OpinionPublic Health

New law could revolutionize how health care costs are handled — if providers heed it

Author: Kevin Lundberg - January 15, 2018 - Updated: January 31, 2018

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Kevin Lundberg

Last year I sponsored Senate Bill 17-065, which the governor signed into law in April. It requires hospitals, doctors offices and other medical clinics to publicly post their most common charges for medical services. It is not intended to be a burdensome requirement, as there is a limited number of services to be listed. The purpose is to give citizens a better idea of what medical procedures cost before they get the treatment or the bill, and to start that much-needed conversation concerning the cost of medical services between a doctor and their patient.

The law required the information to be available by Jan. 1, 2018, so on Jan. 2 I visited my local hospital to see how and where they were making the information public. I went to the front information desk; they knew nothing. Next I went to the emergency room staff who admit patients; they knew nothing. Finally I went to the billing department and the first person I talked to had no knowledge of the law. However, the second person in that department was aware of the law, but after several minutes of looking he could not find the information on their website. Sometime later they finally found the web pages, but that is hardly what I would call “conspicuous posting.”

I eventually found those web pages, but it took a long search and several clicks to get there. The costs listed included a line that says that the cost for a “straightforward” ER visit is $163 for their self-pay discounted price. Wow, I hope everyone who goes to the ER sees this, as the actual charges most will see is in the thousands of dollars.

A clear reading of the law (see below) states that the prices they post are to be as close to the actual prices charged to real people who self-pay. Therefore quoting a few hundred dollars for a simple ER visit seems like a strange number because this is not the charge most see and it is therefore not posting what the law requires. Unless, of course, the hospital really intends on charging that amount for a “straightforward” ER visits from here forward.

This law will revolutionize the way medical costs are handled in Colorado — if we all know the law, insist our medical providers are following that law and whenever possible, send our business to the most cost-effective providers.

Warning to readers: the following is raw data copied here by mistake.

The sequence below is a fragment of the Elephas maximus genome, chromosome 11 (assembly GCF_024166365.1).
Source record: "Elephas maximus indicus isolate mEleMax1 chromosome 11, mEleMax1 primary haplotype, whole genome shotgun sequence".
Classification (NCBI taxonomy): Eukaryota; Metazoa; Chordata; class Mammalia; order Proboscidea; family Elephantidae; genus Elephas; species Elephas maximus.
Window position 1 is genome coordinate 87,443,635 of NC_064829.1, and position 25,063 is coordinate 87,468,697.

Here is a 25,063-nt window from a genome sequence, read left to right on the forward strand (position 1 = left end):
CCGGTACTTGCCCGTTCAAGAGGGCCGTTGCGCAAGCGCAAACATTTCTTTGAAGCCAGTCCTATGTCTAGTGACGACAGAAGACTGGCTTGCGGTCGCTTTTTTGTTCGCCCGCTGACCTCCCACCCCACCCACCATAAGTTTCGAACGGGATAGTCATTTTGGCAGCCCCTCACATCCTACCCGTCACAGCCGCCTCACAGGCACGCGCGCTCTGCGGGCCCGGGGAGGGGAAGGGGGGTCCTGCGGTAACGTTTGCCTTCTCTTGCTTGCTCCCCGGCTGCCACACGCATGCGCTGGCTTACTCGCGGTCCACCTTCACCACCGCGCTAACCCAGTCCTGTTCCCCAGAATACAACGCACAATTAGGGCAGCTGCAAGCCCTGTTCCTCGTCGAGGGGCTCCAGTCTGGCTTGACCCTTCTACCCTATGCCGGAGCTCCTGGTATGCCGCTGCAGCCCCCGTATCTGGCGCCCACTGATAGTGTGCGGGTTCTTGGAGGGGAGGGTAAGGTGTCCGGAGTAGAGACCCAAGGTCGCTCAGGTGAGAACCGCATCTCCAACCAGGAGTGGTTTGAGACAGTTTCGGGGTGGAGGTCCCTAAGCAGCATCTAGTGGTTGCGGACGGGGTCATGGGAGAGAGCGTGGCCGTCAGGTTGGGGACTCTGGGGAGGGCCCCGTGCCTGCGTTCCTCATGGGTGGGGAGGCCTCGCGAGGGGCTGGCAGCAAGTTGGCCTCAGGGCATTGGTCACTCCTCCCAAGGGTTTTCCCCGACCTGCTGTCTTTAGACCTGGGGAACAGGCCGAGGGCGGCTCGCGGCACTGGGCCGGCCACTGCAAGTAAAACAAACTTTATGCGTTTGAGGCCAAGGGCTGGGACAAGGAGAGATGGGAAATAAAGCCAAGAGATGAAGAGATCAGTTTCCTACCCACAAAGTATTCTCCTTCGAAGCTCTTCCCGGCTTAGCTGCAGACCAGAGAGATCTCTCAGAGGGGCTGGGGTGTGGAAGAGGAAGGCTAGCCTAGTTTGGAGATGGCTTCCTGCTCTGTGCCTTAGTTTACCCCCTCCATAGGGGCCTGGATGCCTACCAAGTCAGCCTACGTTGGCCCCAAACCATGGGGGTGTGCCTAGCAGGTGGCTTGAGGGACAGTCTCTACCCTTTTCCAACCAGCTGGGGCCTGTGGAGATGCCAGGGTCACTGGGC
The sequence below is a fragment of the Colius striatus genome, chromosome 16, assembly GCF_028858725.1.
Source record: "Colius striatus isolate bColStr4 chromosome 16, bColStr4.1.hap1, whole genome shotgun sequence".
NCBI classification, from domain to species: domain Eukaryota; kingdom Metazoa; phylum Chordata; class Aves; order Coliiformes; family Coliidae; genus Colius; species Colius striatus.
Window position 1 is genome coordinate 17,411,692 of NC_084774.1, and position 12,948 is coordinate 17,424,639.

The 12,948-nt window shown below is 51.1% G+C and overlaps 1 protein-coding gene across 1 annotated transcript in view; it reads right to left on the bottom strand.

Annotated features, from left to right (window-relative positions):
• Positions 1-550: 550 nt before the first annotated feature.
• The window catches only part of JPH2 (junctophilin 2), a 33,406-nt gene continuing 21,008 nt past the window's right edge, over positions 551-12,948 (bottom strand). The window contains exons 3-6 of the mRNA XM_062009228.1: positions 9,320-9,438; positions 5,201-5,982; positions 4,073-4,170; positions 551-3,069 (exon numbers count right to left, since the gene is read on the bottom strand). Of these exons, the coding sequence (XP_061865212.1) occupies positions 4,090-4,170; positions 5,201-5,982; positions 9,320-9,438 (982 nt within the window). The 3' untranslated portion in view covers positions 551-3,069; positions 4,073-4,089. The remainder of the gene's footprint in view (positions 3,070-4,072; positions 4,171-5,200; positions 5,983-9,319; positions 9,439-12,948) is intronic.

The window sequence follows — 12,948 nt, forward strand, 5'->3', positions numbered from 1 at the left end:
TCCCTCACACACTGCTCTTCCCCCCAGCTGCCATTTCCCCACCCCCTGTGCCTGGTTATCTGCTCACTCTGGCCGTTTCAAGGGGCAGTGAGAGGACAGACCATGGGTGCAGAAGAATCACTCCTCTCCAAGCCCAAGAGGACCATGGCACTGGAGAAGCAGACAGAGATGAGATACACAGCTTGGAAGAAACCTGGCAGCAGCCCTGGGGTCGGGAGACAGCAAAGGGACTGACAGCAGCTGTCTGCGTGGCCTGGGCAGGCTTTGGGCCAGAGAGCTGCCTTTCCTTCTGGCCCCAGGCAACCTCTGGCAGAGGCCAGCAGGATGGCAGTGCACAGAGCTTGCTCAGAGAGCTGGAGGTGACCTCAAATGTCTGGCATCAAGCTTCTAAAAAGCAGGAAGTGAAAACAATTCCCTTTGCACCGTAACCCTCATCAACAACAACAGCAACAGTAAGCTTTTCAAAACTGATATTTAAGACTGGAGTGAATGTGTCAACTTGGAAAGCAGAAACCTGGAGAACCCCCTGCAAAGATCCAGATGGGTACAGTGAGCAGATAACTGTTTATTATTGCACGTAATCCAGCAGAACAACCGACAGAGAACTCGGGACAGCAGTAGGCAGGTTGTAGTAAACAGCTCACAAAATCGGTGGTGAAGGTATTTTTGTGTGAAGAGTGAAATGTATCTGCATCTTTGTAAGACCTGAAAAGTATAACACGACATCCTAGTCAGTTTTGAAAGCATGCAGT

In part, the law says:

CRS 25-49-104 (4) (a) HEALTH CARE PRICE” MEANS THE PRICE, BEFORE NEGOTIATING ANY DISCOUNTS, THAT A HEALTH CARE PROVIDER OR HEALTH CARE FACILITY WILL CHARGE A RECIPIENT FOR HEALTH CARE SERVICES THAT WILL BE RENDERED. “HEALTH CARE PRICE” IS THE PRICE CHARGED FOR THE STANDARD SERVICE FOR THE PARTICULAR DIAGNOSIS AND DOES NOT INCLUDE ANY AMOUNT THAT MAY BE CHARGED FOR COMPLICATIONS OR EXCEPTIONAL TREATMENT. THE HEALTH CARE PRICE FOR A SPECIFIC HEALTH CARE SERVICE MAY BE DETERMINED FROM ANY OF THE FOLLOWING:

(I) THE PRICE CHARGED MOST FREQUENTLY FOR THE HEALTH CARE SERVICE DURING THE PREVIOUS TWELVE MONTHS;

(II) THE HIGHEST CHARGE FROM THE LOWEST HALF OF ALL CHARGES FOR THE HEALTH CARE SERVICE DURING THE PREVIOUS TWELVE MONTHS; OR

(III) A RANGE THAT INCLUDES THE MIDDLE FIFTY PERCENT OF ALL CHARGES FOR THE HEALTH CARE SERVICE DURING THE PREVIOUS TWELVE MONTHS.

The law also says that health care providers are to post their most common charges in a “conspicuous” fashion and put it in “plain English.” What I am seeing so far is the information is being buried in complicated webpages without the staff even knowing the law exists.

Finally, “health care provider” includes almost every business in the industry — “Medical, mental, dental, or optometric care or hospitalization… services for the purpose of preventing, alleviating, curing, or healing a physical or mental illness or injury.” This transparency is now required for just about all health care providers.

On your next visit to any (and every) health care provider ask them where their cost information is posted. Article 25, section 49 is now a part of the Colorado statutes, but it won’t mean anything unless we insist it is followed.

Kevin Lundberg

Kevin Lundberg

Kevin Lundberg, a Berthoud Republican, represents District 15 in the Colorado Senate.